Gemini Gems! My Monthly Favourites for June

June 1, 2019

 

Hello there, my little Junebugs! Truth be told, I tried to begin this blog in May (and in April too!) I've been so busy polishing up the final draft of my own novel, Ellen and Arbor, that all other writing work has had to take a back seat. And yet when I've not been writing (or painting, of course!) then I have been reading, and I wanted to share a few of my favourite finds for the next time you're stuck without a page turner! 

 

The Freedom Artist by Ben Okri has received a great deal of press attention, and the originality that runs through this novel makes it easy to see why. Funnily enough, Okri appeared at the end of another book I was reading recently: Up by Ben Fogle, in which he documented the arduous yet ultimately inspiring process of climbing to the top of Mount Everest. As it turns out, Ben is a friend of Ben (if you know what I mean!) and Okri had actually written a poem for Fogle to read during his struggle to the summit. I felt a strong sense of poeticism coming through The Freedom Artist too: Okri's style of writing is straightforward without being simplistic, and every short chapter has a rhythm that lends the book a timeless story-telling quality.

 

The tale is set in a dystopian world where individuality is outlawed and books have been abandoned, yet the distressed cries of citizens in their sleep suggest a deep personal cost. Despite Okri's elegant, pared-back style of writing, this is not an easy read. And yet, while some parts are distressing, on reflection I felt that they actually helped me to empathize with all of the novel's characters: the fearful ones as well as the courageous. In its own review of the book, The Guardian highlighted Okri's desire to draw on 'the vast invisible literature' of Africa, and the sense of fables, myths and ancient legends that feel both unfamiliar (to me) and yet also archetypal really comes through. I might have preferred a greater focus on the novel's female freedom fighters - we certainly don't need another story in which a young man saves the day! - but if you're looking for a book that's both philosophical and political, this might be just what you've been searching for.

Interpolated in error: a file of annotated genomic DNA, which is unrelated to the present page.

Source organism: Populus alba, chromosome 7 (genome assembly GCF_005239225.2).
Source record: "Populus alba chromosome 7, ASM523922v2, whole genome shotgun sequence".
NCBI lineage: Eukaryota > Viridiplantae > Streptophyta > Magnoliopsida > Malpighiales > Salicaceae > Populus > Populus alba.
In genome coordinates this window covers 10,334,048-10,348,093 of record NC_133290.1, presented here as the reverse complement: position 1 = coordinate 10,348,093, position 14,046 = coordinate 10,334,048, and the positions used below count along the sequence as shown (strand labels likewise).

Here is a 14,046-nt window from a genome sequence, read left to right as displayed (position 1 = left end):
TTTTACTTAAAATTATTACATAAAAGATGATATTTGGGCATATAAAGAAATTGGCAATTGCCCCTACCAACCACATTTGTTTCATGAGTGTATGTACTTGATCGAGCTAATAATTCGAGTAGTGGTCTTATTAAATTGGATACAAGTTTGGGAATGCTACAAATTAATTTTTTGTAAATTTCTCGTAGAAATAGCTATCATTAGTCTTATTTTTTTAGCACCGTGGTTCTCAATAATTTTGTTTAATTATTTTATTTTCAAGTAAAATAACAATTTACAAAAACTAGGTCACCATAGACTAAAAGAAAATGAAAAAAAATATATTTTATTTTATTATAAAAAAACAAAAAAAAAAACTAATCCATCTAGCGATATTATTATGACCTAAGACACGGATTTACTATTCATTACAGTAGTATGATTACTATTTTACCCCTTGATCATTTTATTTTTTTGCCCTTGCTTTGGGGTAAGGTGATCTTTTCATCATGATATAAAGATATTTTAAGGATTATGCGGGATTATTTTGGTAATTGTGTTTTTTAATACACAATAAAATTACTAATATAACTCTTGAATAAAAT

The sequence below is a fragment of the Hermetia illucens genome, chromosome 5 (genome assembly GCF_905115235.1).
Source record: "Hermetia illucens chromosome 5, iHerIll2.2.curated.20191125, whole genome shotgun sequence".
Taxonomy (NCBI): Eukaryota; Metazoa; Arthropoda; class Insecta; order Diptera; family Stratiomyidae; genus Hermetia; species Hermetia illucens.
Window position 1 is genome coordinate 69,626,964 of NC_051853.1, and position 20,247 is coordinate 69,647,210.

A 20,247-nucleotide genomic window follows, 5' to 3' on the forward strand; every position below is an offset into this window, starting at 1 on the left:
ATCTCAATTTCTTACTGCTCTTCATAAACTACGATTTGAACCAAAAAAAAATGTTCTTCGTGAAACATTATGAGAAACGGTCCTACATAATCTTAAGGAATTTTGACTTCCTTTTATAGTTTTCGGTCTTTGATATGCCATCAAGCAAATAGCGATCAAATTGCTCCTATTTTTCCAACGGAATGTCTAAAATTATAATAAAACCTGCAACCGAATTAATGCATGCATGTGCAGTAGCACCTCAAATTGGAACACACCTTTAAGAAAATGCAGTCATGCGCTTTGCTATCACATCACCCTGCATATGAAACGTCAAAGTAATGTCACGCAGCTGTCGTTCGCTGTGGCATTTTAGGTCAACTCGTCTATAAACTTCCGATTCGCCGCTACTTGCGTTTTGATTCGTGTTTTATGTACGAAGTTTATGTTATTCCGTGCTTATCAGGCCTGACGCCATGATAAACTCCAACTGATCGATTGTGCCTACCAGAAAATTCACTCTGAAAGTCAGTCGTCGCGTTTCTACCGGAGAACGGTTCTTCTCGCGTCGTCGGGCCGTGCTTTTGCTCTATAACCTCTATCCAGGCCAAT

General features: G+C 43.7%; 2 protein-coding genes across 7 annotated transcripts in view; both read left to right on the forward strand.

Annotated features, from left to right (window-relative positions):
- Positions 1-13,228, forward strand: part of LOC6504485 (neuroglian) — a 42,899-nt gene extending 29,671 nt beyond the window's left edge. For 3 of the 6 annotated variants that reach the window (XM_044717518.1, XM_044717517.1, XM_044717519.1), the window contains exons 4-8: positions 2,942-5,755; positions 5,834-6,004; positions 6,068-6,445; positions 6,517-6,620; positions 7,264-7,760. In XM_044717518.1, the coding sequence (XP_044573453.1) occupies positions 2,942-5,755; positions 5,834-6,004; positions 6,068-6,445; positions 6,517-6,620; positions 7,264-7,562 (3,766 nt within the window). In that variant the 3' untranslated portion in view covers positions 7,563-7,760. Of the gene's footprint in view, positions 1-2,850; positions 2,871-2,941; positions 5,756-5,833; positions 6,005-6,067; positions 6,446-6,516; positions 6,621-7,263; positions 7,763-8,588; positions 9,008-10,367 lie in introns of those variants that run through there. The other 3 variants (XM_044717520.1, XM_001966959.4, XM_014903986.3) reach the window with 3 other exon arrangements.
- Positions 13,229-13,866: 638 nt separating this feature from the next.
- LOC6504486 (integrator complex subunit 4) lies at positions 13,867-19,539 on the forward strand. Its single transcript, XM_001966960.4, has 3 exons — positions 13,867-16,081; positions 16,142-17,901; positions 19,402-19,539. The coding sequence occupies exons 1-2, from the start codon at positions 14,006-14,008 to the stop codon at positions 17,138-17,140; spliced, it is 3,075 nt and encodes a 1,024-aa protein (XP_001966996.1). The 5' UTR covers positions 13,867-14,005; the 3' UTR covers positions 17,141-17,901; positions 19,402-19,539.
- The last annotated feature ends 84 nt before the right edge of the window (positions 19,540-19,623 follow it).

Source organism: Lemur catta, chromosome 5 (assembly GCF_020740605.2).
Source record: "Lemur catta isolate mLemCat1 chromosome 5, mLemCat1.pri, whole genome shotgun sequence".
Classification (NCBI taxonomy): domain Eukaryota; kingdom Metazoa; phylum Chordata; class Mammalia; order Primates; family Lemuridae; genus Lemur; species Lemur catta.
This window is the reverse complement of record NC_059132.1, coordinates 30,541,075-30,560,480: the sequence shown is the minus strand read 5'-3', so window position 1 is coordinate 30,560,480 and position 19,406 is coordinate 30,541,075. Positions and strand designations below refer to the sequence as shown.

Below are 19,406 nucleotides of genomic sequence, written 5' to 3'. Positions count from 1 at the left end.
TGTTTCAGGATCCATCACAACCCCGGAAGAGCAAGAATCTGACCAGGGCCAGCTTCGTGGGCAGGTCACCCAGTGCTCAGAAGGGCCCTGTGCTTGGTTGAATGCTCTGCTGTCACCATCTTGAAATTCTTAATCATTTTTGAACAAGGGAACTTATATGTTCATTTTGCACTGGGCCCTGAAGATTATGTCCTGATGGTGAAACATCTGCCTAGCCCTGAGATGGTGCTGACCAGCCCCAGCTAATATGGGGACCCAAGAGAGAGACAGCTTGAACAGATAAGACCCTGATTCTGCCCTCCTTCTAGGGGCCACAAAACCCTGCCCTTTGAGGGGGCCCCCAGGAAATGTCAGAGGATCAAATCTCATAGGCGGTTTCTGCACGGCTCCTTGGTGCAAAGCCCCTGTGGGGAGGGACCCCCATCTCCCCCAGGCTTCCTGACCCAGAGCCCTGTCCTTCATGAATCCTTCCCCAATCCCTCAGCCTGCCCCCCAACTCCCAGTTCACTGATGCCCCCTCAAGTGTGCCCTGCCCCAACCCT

In the Full Light of the Sun by Clare Clark is another artistic novel that's very much in my wheelhouse: make that The Yellow House, because it's all about a certain Mr Vincent van Gogh! When I wrote my Art History thesis on how Japanese art inspired Western artists, I loved investigating van Gogh's work in detail, and I've been planning a full blog based on his letters for some time (stay tuned!) The way this novel delves in to art theory and provenance - the documented history of an artwork's origins and ownership - took me right back to my studies (fond memories, almost all of them!) It expresses so vividly the emotionality of art and what paintings mean to its characters (as well as how those meanings take shape) - it's definitely worth recommending to the art, history (or art history) lover in your life!

 

 

And as any fans of the Women's Prize for Fiction shortlist will already know, An American Marriage by Tayari Jones is one of this year's most thought-provoking new releases, challenging what we think we know about justice and the impact its failure can have over many years (and for many lives). From a writer's point of view, I loved how Jones blended three different but very relevant perspectives in this book - and interestingly, the reading group notes at the back say she began by focusing on only one! Perhaps my favourite works are those that interweave the political and the personal, demonstrating awareness of the context in which our characters operate without compromising on the resonance of emotional details. And while we couldn't quite call it a 'happy ending', this powerful, eye-opening read will remain with you long after the story has finished.